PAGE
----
Good info but there are several sections that are repeated which was annoying however the sources of info is excellent.

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Redundant experts of annual shareholder letters

This is a series of snippets from shareholder letters over the last 20 years.
Interesting content but the copy and paste makes it very redundant and not particularly well organized.

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SKIP! Why was half of the book something I can read on Amazon’s website?

This book was WAY too repetitive. Also, this book had nothing to do with Harvard Review or Harvard. Just published by them.

1 person found this helpful

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  • James K
  • 11-19-20

The introduction is great.

The introduction is great. The rest of the book is simply someone narrating, Bezos shareholder letters and other talks. You can get all that stuff for free and on YouTube actually watch Jeff say it himself. Lazy author and the book is a bit of a con.

4 people found this helpful

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  • Matthew
  • 06-16-21

A Great Listen

So many great nuggets and insights. Some repetition in the second half of the audio but overall a great listen.

1 person found this helpful

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  • D. Panchal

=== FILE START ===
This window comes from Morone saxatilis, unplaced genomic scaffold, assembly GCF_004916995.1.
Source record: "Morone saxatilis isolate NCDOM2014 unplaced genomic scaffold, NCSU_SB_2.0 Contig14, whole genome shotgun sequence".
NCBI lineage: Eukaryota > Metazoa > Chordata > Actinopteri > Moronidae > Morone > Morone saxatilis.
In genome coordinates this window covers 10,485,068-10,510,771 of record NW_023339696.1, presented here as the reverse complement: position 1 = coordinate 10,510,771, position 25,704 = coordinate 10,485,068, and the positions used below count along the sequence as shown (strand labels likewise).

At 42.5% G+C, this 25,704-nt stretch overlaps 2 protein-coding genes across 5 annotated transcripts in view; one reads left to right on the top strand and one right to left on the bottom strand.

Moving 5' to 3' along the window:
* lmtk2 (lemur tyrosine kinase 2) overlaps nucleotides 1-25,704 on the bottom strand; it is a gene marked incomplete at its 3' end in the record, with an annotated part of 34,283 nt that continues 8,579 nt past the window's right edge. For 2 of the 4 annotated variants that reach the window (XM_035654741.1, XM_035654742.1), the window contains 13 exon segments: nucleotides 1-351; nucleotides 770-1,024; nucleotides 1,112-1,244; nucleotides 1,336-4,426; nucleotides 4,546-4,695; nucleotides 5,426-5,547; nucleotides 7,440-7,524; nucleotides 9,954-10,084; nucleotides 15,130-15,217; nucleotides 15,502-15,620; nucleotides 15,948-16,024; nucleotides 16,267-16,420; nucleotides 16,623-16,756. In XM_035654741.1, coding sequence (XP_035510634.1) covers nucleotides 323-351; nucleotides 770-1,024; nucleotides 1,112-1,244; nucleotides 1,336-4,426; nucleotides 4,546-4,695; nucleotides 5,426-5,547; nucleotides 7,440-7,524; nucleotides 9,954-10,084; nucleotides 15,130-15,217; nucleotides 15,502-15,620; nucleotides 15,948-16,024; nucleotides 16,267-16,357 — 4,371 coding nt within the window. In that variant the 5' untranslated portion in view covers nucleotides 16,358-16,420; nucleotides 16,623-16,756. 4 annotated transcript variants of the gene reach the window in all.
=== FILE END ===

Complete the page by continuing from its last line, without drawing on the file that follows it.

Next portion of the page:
• 05-18-21

Invent and bore - on repeat!Monotonous and boring

A thoroughly monotonous delivery of writings that are incredibly repetitive. This could have been edited better, but was full of repetition and boring information about how amazons products are amazing and how they've done so well. Not really much information other than if you were to do a case study nfor the Amazon business.

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  • userbiz143
  • 12-28-20

Not A Convincing Book!

The entire book is on a narrative that Amazon has done and accomplished great things and they're obsessed with customers, but anyone who ever ordered or tried to sell something with them knows that Amazon lacks customer centric approach, my personal experience with them is that most of my orders had never reached me, and selling anything on it is a miracle, but those guys who wish to learn about secrets and success strategies of amazon will learn nothing at all, as the entire book is about their success, achievements and accomplishments stories, a little radical overview or tip of an iceberg perspective on their vision, mission and leadership, and a childish Star Wars fantasy world approach of founder Jeff Bezos. I do think that you should get, read and listen this book for getting rid of the amazon itch for your entrepreneurial journey, you may realize that fantasizing, dreaming or big talk may also work for you and aid in success, especially in ever growing e-commerce world, if it worked for Jeff Bezos or Amazon Brand. Good Luck

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  • Kindle Customer
  • 12-18-20

Repetitive

Lots of great insights and background about Amazon but lots of chapters repeat a large amount of content from previous chapters.

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  • Maree
  • 03-06-21

not what I was looking for

I was looking for a biography on Jeff b, and thought the title read that this book was by Jeff, but it's just a compilation of his public talks. you might like, but not what I was hoping

1 person found this helpful

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  • Gregory Southey
  • 08-25-21

Questionable

This is more a collection of writings than insight in Jeff. The narrator drones on too which war challenging when all the letters are read out. I'm going to try another audio book about Jeff.